Parts Required: S1,S2,S3,S4
Install the push button switches next. Be sure to press them tightly against the board while soldering so that they will sit flat.
Parts Required: C1,C2,C3
I would now install the electrolytic capacitors C1, C2, and C3, paying close attention to polarity. We don't want them exploding now, do we? The smaller two are 10uF and go into C2 and C3, the larger is a 470uF and goes in C1.
This is a great time to test the power supply section, before you solder anything else onto the board. If you plug the power supply in (9-12v DC is perfect) you should have two glowing LEDs. These are power indicators for the 3.3v and 5v rails. If they don't light, troubleshoot and fix the power supply section before continuing on. Using the on-board power supply is purely optional. You can back-power the board from your favorite microcontroller, or source voltage directly to the power rails on the breadboard, and wire it to back-feed the board. Heck - you don't even have to build the power supply section if you're going to do this, but I would recommend at a minimum installing C1, C2, and C3, regardless of how you power the board.
Parts Required: Male and Female Headers - Cut / Snap to size as needed
Use headers where you want to, or omit them, the choice is yours. The headers with the jumpers will go up on the OLED, both for pin assignment selection, and voltage selection.
The headers come next. The headers above and below the breadboard are the most difficult to align, but I have an assembly tip to help you along. They are aligned vertically on a 2.54mm grid, so you can use the extra 40-pin female header as a 'helping hands' to cluster them together during installation, which keeps them parallel and aligned.
Parts Required: 2.2, 2.4, or 2.8 TFT,OLED,ENCODER1,ENCODER2,NANO,ESP32,ESP01,HC-05
You can install the remaining modules in whatever order you prefer. This includes the displays, the microcontrollers, and some accessories.
The trainer board is designed to allow support for 3 different popular TFT displays: 2.2 inch without touch, 2.4 inch with touch, and 2.8 inch with touch.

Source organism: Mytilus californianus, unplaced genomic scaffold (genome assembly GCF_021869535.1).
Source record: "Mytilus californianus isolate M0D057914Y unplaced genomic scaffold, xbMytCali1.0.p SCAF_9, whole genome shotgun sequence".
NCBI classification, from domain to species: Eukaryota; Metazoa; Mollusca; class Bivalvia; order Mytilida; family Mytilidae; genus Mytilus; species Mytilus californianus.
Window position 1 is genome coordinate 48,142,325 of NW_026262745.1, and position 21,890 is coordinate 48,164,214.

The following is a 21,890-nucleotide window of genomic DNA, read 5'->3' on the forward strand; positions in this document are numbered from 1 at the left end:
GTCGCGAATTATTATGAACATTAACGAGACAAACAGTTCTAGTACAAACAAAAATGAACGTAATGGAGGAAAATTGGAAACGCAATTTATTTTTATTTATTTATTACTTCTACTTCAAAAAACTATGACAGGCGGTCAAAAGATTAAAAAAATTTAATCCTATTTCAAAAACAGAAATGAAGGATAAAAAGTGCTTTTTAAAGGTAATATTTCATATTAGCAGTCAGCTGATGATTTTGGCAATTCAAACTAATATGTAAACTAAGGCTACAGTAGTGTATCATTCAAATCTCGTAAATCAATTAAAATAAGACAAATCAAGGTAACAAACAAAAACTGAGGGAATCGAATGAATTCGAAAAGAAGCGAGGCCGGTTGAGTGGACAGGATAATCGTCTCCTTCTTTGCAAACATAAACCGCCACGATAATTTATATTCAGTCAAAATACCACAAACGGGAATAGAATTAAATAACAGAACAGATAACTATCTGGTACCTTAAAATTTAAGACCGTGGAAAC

The pin configuration for the TFT and touch section are the same on all 3 boards, however the way they will fit on the board varies slightly. The footprint shown on the PCB itself is designed around the 2.4 inch with touch, but sometimes these can be hard to source. You can plug in the 2.2 and 2.8 inch versions as well, but the SD card connector won't line up, so keep that in mind. Your kit may have come with any of the 3 screen options, but I try to ship the 2.4 inch version when I can get them. Newer board revisions will eventually include footprints for the 2.8 and 2.2 screens as well.
Depending on the HC-05 bluetooth module shipped with your kit (or sourced yourself) , you may find different orientations of the headers. You can either leave the right-angle headers on the boards and let the bluetooth module stick up towards the sky, or you can remove the right angle headers (carefully) and replace them with straight headers for a flush mount. It's a quick and easy task to snip the headers off, de-solder them, and attach new headers in whatever orientation you prefer.
The following schematic is a 'work in progress' view of the Rev 3.0 design. A final schematic will be posted as the project revision matures.
I'm currently developing demo code for the board to make testing after assembly easy, and I'll post it for download when it's ready. Most of the community libraries and techniques work, so you probably already have better demo code than I'll write :)
None, Yet ;)